The International English Language Testing System, or IELTS / ˈ aɪ
English as International Language Essay Examples
In a perfect world, it would be marvellous to have the choice as to what the future international language would be, but unfortunately for both us English teachers and language planners all over the world, things are not that simple.
It is both economic power and military power that dictates the ascendancy or otherwise of a language. To suggest otherwise, such as the inherent simplicity of a language (esperanto anyone?) or its previous strength (err, Latin??), is a fallacy. Latin was powerful because of the Roman Empire. Ancient Greek was powerful because of the Greek Empire. French became powerful in the last two or three hundred years because of their increasing power globally. Conversely, where is French now in the international league of languages?? Languishing miserably are two words that come to mind! French power in the world since being kicked out of North Africa in the 1950's and 1960's has been on the wane and this is reflected in the diminishing importance of .
And so to English. Which has had the double whammy advantage of two hundred years of the British Empire which put it in a position of strength. And then the United States has taken up the baton and gone on from there, changing both grammar and vocabulary but still increasing the domination of a language which is still very much English.
And my point is?? We therefore have to look to the world of politics for our answers. Is China going to become a true super power within fifty years? Possible. Will Spanish "take over" in North America leading both Americas to become Spanish-speaking? Possible but less so. Our answers, though, to the question raised come from well outside the fields of ESL and Linguistics.
Caroline Hinds, Toronto
English Is An International Language Free Essays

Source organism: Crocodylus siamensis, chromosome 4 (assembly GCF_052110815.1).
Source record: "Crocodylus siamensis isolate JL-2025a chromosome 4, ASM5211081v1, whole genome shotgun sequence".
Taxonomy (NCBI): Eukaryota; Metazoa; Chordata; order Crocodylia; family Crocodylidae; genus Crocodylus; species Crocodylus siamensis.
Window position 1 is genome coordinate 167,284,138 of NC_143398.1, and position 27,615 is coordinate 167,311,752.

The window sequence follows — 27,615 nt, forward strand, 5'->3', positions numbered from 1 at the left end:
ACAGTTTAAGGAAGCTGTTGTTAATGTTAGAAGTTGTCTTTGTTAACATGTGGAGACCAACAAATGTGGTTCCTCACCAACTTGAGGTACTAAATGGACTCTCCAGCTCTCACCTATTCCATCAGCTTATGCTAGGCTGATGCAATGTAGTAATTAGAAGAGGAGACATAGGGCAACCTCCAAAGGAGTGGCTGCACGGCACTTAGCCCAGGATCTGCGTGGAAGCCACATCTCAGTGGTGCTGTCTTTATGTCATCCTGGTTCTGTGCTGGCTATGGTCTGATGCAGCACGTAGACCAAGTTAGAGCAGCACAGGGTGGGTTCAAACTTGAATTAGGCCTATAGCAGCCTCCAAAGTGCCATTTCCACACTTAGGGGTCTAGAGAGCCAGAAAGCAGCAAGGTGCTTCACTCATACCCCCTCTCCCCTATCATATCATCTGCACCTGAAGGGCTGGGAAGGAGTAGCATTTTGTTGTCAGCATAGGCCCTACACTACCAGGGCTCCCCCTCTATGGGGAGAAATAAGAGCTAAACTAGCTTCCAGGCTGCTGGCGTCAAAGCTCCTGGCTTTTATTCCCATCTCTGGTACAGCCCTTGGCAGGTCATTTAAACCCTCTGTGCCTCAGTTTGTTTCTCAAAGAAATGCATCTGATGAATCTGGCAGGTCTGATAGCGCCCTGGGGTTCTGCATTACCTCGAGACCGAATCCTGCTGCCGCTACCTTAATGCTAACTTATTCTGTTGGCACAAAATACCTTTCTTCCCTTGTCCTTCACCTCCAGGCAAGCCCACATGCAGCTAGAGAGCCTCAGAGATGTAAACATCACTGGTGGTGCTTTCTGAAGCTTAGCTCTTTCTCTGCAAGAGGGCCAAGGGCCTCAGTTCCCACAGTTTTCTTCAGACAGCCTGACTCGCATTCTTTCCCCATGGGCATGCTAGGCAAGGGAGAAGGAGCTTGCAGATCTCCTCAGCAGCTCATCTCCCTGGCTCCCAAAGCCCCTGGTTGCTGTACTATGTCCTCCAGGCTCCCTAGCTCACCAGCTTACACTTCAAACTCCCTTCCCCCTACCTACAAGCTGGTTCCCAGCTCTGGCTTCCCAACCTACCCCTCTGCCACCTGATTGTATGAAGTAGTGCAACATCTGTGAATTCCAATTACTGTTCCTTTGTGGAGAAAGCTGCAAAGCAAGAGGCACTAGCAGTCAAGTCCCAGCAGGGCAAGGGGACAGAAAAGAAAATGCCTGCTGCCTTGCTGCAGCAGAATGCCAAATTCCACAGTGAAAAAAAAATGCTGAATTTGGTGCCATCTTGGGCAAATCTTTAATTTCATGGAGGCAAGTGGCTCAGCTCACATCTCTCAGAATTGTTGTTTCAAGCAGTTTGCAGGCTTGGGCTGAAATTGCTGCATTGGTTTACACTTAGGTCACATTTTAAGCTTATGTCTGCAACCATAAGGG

This informative and engaging double lesson aims to improve studentsâ ability to compare and contrast two different texts based on a similar subject. They will focus particularly on the purpose, audience, language, and structure of texts, and will learn to use comparing and contrasting connectives to highlight any similarities and differences. This has always been a crucial skill in English, but has an increased importance in the new GCSE for English Language, as there is a greater requirement for students to be able to make links and comparisons between texts.
The lesson follows a clear and logical learning journey, with students learning to:
- Understand the key terms 'compare' and 'contrast', and the importance of these skills in English;
- Categorise the different features that they can compare, under the headings 'Purpose', 'Audience', 'Language' and 'Structure;'
- Read (and identify the key features within) two morally and ethically intriguing texts, offering diverse views of young people in the media;
-Compare the two texts, using a clear and concise template, and newly-acquired knowledge of different types of connectives;
- Peer-assess each other's comparative essay attempts.
Included in this resource pack are:
- Whole double lesson, colourful and engaging PowerPoint presentation (Including assessment for learning referral slides)
- Cards for card-sorting activity;
- Two interesting and thought-provoking non-fiction media extracts (one a newspaper extract from The Evening Standard, and another a persuasive leaflet, both focused on the issue of how young people are perceived.)
- Template for main comparative analysis task;
- Full teacher guidance plan.
All images are licensed for commercial use and are cited on the final slide of the PowerPoint presentation